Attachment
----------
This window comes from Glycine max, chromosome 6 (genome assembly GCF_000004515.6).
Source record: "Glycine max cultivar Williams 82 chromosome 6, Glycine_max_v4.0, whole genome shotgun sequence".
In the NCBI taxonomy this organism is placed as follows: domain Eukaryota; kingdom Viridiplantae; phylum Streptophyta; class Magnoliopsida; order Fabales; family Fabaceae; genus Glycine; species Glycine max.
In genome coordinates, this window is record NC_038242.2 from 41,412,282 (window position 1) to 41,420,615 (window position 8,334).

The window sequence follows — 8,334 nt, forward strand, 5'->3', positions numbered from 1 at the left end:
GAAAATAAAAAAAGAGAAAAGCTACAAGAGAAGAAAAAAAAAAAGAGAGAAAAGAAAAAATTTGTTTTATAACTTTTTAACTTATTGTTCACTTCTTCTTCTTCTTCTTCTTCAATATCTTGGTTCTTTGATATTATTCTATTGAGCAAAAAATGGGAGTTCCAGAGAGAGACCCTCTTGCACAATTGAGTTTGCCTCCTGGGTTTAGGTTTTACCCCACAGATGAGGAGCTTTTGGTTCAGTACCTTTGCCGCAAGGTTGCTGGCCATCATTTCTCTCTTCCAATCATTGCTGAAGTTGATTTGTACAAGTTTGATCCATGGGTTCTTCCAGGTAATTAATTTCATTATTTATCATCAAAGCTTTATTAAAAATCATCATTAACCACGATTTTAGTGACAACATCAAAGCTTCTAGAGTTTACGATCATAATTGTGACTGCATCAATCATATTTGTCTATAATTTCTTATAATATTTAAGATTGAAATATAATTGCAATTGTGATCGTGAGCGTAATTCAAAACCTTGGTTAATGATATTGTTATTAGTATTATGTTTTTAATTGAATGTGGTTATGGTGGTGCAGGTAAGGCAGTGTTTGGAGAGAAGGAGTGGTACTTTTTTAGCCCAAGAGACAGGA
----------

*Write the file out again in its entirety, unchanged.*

This window comes from Glycine max, chromosome 6 (genome assembly GCF_000004515.6).
Source record: "Glycine max cultivar Williams 82 chromosome 6, Glycine_max_v4.0, whole genome shotgun sequence".
In the NCBI taxonomy this organism is placed as follows: domain Eukaryota; kingdom Viridiplantae; phylum Streptophyta; class Magnoliopsida; order Fabales; family Fabaceae; genus Glycine; species Glycine max.
In genome coordinates, this window is record NC_038242.2 from 41,412,282 (window position 1) to 41,420,615 (window position 8,334).

The window sequence follows — 8,334 nt, forward strand, 5'->3', positions numbered from 1 at the left end:
GAAAATAAAAAAAGAGAAAAGCTACAAGAGAAGAAAAAAAAAAAGAGAGAAAAGAAAAAATTTGTTTTATAACTTTTTAACTTATTGTTCACTTCTTCTTCTTCTTCTTCTTCAATATCTTGGTTCTTTGATATTATTCTATTGAGCAAAAAATGGGAGTTCCAGAGAGAGACCCTCTTGCACAATTGAGTTTGCCTCCTGGGTTTAGGTTTTACCCCACAGATGAGGAGCTTTTGGTTCAGTACCTTTGCCGCAAGGTTGCTGGCCATCATTTCTCTCTTCCAATCATTGCTGAAGTTGATTTGTACAAGTTTGATCCATGGGTTCTTCCAGGTAATTAATTTCATTATTTATCATCAAAGCTTTATTAAAAATCATCATTAACCACGATTTTAGTGACAACATCAAAGCTTCTAGAGTTTACGATCATAATTGTGACTGCATCAATCATATTTGTCTATAATTTCTTATAATATTTAAGATTGAAATATAATTGCAATTGTGATCGTGAGCGTAATTCAAAACCTTGGTTAATGATATTGTTATTAGTATTATGTTTTTAATTGAATGTGGTTATGGTGGTGCAGGTAAGGCAGTGTTTGGAGAGAAGGAGTGGTACTTTTTTAGCCCAAGAGACAGGA